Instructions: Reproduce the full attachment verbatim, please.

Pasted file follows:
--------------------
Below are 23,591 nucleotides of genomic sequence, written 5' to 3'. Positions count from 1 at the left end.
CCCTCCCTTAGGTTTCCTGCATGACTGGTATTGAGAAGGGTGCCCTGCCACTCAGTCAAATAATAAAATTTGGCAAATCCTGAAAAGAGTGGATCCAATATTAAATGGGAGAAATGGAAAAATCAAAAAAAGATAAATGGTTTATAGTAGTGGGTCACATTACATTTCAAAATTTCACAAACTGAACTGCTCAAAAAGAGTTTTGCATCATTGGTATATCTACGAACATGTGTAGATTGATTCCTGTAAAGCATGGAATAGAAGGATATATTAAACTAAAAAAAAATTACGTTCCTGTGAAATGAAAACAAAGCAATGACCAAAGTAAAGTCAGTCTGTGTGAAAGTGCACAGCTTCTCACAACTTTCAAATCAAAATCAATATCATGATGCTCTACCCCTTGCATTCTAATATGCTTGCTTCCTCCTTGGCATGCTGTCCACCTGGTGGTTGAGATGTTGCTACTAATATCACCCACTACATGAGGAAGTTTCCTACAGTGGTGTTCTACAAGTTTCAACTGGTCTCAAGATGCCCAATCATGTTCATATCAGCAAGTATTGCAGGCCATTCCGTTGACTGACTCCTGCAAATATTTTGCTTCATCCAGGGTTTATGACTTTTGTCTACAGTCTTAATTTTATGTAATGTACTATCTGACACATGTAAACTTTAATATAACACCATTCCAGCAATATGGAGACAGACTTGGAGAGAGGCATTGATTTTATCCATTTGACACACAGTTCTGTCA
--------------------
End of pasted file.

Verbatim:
Below are 23,591 nucleotides of genomic sequence, written 5' to 3'. Positions count from 1 at the left end.
CCCTCCCTTAGGTTTCCTGCATGACTGGTATTGAGAAGGGTGCCCTGCCACTCAGTCAAATAATAAAATTTGGCAAATCCTGAAAAGAGTGGATCCAATATTAAATGGGAGAAATGGAAAAATCAAAAAAAGATAAATGGTTTATAGTAGTGGGTCACATTACATTTCAAAATTTCACAAACTGAACTGCTCAAAAAGAGTTTTGCATCATTGGTATATCTACGAACATGTGTAGATTGATTCCTGTAAAGCATGGAATAGAAGGATATATTAAACTAAAAAAAAATTACGTTCCTGTGAAATGAAAACAAAGCAATGACCAAAGTAAAGTCAGTCTGTGTGAAAGTGCACAGCTTCTCACAACTTTCAAATCAAAATCAATATCATGATGCTCTACCCCTTGCATTCTAATATGCTTGCTTCCTCCTTGGCATGCTGTCCACCTGGTGGTTGAGATGTTGCTACTAATATCACCCACTACATGAGGAAGTTTCCTACAGTGGTGTTCTACAAGTTTCAACTGGTCTCAAGATGCCCAATCATGTTCATATCAGCAAGTATTGCAGGCCATTCCGTTGACTGACTCCTGCAAATATTTTGCTTCATCCAGGGTTTATGACTTTTGTCTACAGTCTTAATTTTATGTAATGTACTATCTGACACATGTAAACTTTAATATAACACCATTCCAGCAATATGGAGACAGACTTGGAGAGAGGCATTGATTTTATCCATTTGACACACAGTTCTGTCA